a small, good thing

 “You probably need to eat something,” the baker said. “I hope you’ll eat some of my hot rolls. You have to eat and keep going. Eating is a small, good thing in a time like this,” he said.

Carver

Working to change your current direction and accompanying mindset is a project.  A work in progress.  Sometimes there are setbacks.  Sometimes there is forward movement.  Not every day will be a good one.  Part of treating it this way is being ok with having bad days.  Realizing it for what it is.  Moving forward.  

Those times call for backing away.  Stepping back from the work and gaining perspective.  

Terribly cliché.

Horribly necessary.

Today I’m having a bad day.

crescent donuts

Night time in the late fall and early winter is beautiful.  The air is so crisp at times, burning  your lungs.  A wind can eat right through the combined layers of shirts, sweatshirts, down. A wool hat pulled tight wants to ride up over your ears as they grow even pinker.

 These nights beg for late slow aimless cruises by bicycle.  

The sky is amazingly clear.  The lights of a small midwestern college town do not overwhelm the stars like the coastal cities back east.  The air is cleaner.  Allowing for crisp clarity of vision.  It is not the starry endless night of the desert or mountains.  

But there are still so very, very many of them to see.  

A long aimless ride.  Toes cold.  Curled into woolen socks, tucked inside old sneakers.  Legs pumping slowly.  Rhythmically.  Trying to stay focused but loose.  Allowing that cold air to fully pull you in and wrap around you.  Watching light after burning front porch light fall away behind.

Warm homes.  

Cold houses.  

A wrong way down the one way past the cemetery.  

Out of the neighborhoods through empty parking lots by warehouses.

The glow is the donut shop.  It is warm and inviting.  Twenty-four hours.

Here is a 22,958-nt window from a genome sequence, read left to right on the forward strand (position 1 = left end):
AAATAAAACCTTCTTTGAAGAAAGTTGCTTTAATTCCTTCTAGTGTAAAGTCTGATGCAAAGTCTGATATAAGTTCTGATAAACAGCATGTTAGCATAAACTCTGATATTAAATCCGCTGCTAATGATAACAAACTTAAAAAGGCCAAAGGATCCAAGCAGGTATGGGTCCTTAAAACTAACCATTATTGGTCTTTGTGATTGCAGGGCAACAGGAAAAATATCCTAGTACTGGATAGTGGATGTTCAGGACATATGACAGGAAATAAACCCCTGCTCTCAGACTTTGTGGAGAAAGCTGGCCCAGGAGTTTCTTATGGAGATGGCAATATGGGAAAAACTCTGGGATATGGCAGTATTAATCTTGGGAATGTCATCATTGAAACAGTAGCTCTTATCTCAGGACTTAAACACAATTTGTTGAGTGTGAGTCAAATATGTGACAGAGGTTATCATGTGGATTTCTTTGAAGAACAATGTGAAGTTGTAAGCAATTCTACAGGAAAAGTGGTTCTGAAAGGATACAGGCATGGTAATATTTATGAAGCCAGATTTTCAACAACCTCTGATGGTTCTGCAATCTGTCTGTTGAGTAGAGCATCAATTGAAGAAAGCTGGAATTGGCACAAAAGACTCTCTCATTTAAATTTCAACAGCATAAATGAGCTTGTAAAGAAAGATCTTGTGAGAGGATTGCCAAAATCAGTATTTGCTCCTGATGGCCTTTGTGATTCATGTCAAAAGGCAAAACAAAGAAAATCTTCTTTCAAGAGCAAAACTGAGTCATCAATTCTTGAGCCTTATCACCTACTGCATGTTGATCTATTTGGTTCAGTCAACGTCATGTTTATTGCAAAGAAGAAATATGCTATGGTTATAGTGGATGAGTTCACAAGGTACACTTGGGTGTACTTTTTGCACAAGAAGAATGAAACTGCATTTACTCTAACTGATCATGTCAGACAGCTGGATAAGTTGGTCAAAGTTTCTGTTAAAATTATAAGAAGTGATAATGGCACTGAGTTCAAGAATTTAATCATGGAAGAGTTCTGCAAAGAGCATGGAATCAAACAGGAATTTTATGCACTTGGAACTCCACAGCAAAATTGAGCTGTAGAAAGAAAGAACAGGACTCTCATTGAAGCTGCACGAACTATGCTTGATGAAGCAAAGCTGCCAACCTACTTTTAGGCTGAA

back home, at night,  you could always drive down towards the beach to the lighthouse.

In winter you could sit down there in your car.  

Heat cranked.  

Window half down.  

Listening.

The crashing rhythm of waves.  Over and over against the shore.

The gentle sweep of the lighthouse beacon passing out and over the crests of frigid winter waves along the New England coast.

The amazingly dense darkness of night over the ocean.  

Perspective.

Here I find the glow of big full bright windows fogged up with heat from so many ovens baking.  

Frozen gloved fingers trying to work out bike lock and keys.  

Inside, the smell of dough and coffee and frosting is as much tangible as salt spray and winter wind.

The comfort of childhood associated with early winter morning trips with dad before work. 

Oh, it is home this smell.  

Small hot chocolate.  Chocolate frosted and cream filled donut.  

A counter just like every other counter at every other small town donut shop everywhere.  Music from the back.  Machine noise and warm dough and bakers voices.  

This small midwestern oasis, with its beacon passing gently out over my waves, warms me.   

This small good thing, with its frosted windows and neon sign, beckons me.  

I can sit here.  Warm myself, inside and out.  Take deep warm breaths.   Slow down my head.  Listen to the music.  Smell the dough.  Exchange kind small talk.  

Allow my heart room to breathe. 

This is stepping back.

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